Friday, October 10, 2008

"The Wheels of Commerce" Fernand Braudel

The second volume in Braudel's classic Civilisation and Capitalism, The Wheels of Commerce, is concerned with the middle of the three levels, the market economy itself. Circulation.

The market economy is defined as the moment when subsistence existence is transformed by exchange, what Braudel calls the fateful threshold of exchange value. The first part of this volume looks at the structure of the market economy as whole, to provide a typology, a model, or perhaps a grammar. We look at the development of markets in towns, fairs, shops, peddlers; trade circuits, bills of exchange, problems of currencies and specie. Along the way we are treated to fascinating case studies: the tiny snapshots of Volume 1 are also here, but supplemented with longer steady gazes of specific historical situations: the English/Portugese trade; the way Europeans gradually disrupted and usurped the ancient and extensive trade circuits of India in the 18th Century and China in the 19th Century.

In the second part of the volume, Braudel is concerned to cast light on the classical view (put forward by Marx, Polanyi, Weber and so on) that real capitalism (an industrial mode of production) only started in the 19th century. To do this he examines the banking and finance sectors of the pre-industrial economy, and their relations with the state. He also looks in detail at three sectors of the economy often overlooked by classical Marxists where capitalism may be said to have arisen patchily: land use and ownership, industry (literally pre-industry, or artisan activity) and transport.
In terms of land use and ownership, he shows through extended case studies that what appeared to be feudal or seignorial pockets of the economy were in fact participants in a long range capitalism. For example, the second serfdom of Eastern Europe and Russia, in which during the 16th Century land owners gradually re-enserfed the free peasants living on their lands by making them give more days in the week to working on the lord’s land rather than on their own, was actually the result of trading decisions made in Amsterdam. The landowner was exporting most of the goods produced by his unpaid peasant’s labour. Braudel shows the virtue of his long distance view very clearly here: it’s only by standing back and looking at the long term, that what appears to be feudalism close up, is actually capitalism operating long distance through the circulation of trade.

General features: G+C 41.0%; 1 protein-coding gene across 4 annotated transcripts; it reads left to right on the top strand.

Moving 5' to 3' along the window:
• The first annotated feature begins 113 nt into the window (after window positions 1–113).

In terms of industry, he examines in depth the key industries of the pre-industrial age: textiles, mining and manufactories. He shows that the putting-out system was an early form of capitalism. Mines in particular demanded huge capital investment which only merchants were willing and able to provide. In terms of transport, road and river haulage were often scenes of capitalistic activity, as was of course the practice of buying shares in ocean going ships and/or their cargoes.

What these three industries have in common is the presence of the merchant, who was always the instigator of capitalistic activity: capitalism started through the circulation of trade, not in the industrialization of production, as described by classical Marxism. The capitalism of the time was that of the urban merchants.

It is in this volume that Braudel first makes three controversial statements. The first, that history is created by the minority, not by the majority, is an assertion that flies in the face of much contemporary bottom-up historiography which de- emphasises the role played by rulers and politicians. According to Braudel, the decisions made by a handful of merchants did more to move history forward than the enormous but inert masses. There are plenty of reasons for arguing that the minority had a greater influence over the course of history than the majority. The second is the assertion that it is a structural law of societies, that power and wealth is always concentrated in a hands of a few families. This sounds like a conspiracy theory, but it is incontrovertible fact, as Braudel shows with demographic, financial and documentary evidence taken from many different cultures and periods. The third is that the market economy, the development of which Braudel has taken such pains to describe, is not to be confused with capitalism itself. Again, the example of China is useful here. China had a market economy in the pre-industrial period, but capitalism did not develop. The pre-conditions for the development of capitalism are: 1) a vigorous and expanding market economy; 2) a hierarchical society which encourages the slow accumulation of wealth, the survival of dynasties, and the ladders of social mobility; 3) the circulation of long distance trade.

Money was indeed a miraculous agent of exchange, but it was also a confidence trick serving the privileged.

Is not the present after all in large measure the prisoner of a past that obstinately survives, and the past with its rules, its differences and its similarities, the indispensable key to any serious understanding of the present?

Capitalism is a venture that goes back a very long way: by the time of the industrial revolution it already had a considerable wealth of experience behind it, and not only in the commercial sphere.

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